Figure 1. Direct effect of negative information.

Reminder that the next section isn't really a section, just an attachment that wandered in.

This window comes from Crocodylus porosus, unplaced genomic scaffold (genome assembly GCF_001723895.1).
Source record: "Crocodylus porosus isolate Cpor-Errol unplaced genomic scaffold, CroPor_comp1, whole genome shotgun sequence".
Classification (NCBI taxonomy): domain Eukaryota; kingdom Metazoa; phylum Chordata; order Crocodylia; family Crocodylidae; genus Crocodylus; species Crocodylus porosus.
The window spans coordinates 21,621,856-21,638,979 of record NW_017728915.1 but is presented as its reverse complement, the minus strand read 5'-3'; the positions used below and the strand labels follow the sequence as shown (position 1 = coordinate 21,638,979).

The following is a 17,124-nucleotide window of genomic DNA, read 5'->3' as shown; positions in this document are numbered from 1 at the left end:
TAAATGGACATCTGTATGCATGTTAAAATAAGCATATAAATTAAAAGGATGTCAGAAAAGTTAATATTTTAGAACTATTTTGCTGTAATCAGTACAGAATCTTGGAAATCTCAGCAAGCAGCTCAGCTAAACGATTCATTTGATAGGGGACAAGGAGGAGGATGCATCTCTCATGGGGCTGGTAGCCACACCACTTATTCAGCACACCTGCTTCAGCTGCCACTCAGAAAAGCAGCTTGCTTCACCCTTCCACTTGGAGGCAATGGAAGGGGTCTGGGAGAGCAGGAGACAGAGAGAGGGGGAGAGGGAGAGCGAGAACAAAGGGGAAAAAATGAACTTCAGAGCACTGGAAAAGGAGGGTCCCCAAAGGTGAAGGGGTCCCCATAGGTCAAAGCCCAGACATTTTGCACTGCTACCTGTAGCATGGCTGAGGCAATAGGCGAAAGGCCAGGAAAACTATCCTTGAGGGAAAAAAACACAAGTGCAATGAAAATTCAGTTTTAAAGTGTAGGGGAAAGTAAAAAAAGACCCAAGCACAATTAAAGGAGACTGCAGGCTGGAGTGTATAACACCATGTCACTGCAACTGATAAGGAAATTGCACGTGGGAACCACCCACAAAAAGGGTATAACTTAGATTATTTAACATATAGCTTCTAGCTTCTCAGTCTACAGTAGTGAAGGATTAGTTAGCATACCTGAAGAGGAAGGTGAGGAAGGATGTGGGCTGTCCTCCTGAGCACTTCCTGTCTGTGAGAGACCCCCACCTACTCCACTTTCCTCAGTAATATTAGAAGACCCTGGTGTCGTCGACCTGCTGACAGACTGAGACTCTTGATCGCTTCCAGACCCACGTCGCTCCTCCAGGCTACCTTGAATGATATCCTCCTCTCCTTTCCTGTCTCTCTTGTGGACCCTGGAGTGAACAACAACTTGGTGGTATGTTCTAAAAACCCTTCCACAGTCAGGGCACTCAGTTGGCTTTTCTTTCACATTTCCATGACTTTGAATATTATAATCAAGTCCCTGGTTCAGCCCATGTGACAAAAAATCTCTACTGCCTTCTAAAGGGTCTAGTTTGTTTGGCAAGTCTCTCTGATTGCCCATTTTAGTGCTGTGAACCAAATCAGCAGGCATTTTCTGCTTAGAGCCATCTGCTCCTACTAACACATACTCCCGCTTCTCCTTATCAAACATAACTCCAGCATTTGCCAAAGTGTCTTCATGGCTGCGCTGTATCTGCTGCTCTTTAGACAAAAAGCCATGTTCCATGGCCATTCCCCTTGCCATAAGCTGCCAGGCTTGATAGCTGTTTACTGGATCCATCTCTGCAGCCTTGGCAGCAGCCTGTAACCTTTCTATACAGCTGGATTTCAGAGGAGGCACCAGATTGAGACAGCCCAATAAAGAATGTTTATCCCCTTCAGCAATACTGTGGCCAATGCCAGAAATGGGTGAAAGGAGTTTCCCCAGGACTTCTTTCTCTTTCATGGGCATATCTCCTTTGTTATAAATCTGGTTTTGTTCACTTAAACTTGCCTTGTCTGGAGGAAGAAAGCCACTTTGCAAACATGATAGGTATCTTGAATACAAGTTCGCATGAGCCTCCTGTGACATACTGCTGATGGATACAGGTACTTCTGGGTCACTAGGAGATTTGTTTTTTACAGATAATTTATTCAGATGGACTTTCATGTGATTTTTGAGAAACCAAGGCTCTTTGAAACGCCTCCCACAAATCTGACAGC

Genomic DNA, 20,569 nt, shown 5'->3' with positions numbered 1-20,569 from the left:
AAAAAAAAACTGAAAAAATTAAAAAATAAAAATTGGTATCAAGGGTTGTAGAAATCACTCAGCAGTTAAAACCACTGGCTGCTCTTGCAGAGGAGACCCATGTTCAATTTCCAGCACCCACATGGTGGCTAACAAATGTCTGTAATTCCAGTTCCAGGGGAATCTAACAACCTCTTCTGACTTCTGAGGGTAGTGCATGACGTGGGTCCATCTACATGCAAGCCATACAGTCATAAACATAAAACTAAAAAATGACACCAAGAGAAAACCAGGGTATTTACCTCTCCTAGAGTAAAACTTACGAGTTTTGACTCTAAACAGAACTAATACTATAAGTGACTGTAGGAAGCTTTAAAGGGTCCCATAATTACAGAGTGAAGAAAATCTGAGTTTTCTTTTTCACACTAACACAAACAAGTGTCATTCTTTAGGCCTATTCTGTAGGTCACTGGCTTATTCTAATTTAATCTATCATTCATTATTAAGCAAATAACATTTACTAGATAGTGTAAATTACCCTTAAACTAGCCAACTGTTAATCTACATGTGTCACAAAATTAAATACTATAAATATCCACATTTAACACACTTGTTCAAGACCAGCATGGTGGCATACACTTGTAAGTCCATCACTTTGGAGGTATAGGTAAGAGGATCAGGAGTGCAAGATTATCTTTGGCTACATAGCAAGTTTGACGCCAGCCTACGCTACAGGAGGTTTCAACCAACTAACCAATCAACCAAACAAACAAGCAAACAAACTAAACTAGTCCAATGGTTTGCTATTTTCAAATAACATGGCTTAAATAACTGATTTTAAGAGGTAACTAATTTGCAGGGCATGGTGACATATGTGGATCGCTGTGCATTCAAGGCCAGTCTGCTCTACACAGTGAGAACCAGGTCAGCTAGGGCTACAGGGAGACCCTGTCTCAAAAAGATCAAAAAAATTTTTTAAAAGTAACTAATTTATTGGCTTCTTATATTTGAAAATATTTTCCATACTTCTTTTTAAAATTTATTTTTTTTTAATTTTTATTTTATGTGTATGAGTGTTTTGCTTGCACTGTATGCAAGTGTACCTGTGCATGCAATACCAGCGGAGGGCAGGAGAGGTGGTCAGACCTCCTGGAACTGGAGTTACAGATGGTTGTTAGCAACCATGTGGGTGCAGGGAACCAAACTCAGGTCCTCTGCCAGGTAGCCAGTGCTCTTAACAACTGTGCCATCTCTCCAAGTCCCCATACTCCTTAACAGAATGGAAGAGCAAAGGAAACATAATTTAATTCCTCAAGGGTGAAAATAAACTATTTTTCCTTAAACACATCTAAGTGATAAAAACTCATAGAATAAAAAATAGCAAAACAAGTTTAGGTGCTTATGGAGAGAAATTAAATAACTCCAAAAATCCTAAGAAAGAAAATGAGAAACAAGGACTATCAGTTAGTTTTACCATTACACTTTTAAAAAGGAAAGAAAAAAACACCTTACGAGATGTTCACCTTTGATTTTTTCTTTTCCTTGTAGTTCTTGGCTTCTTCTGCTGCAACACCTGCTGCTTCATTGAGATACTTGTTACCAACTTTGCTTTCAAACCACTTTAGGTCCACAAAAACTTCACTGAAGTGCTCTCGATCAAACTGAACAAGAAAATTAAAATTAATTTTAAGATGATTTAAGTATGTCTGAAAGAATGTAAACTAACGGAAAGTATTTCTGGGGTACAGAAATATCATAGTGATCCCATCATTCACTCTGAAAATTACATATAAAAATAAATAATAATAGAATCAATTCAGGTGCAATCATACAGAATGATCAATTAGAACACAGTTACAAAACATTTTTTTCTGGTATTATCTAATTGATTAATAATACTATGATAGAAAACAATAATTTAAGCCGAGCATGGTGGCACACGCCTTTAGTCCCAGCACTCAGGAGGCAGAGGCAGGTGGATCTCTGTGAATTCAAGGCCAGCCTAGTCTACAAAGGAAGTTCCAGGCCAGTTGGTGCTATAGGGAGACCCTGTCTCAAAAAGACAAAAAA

We also find some indirect effects of labeling on the substitutes of the ecolabeled fish. As discussed above, these effects may be different for: (i) ecolabeled fish that is produced with the same production technology, (ii) ecolabeled fish that is produced with the other production technology, (iii) unlabeled fish that is produced with the same technology, and (iv) unlabeled fish that is produced with the other production technology. First, there is a positive effect on the WTP for fish that is produced with the same production technology as the fish that received the negative information. The effect is about €1 per kg and the magnitude is independent of the labeling of the substitute fish. It indicates that the participants do not generalize negative information concerning the production technology, which is used for one species, to other species produced by using the same technology. For example, negative information about salmon farming results in an increase of the WTP for farmed cod, and negative information about cod farming results in an increase of the WTP for farmed salmon. Rather surprisingly, the effect is only significant at the 10% level when the substitute is ecolabeled, while it is significant at the 5% level when the substitute is unlabeled.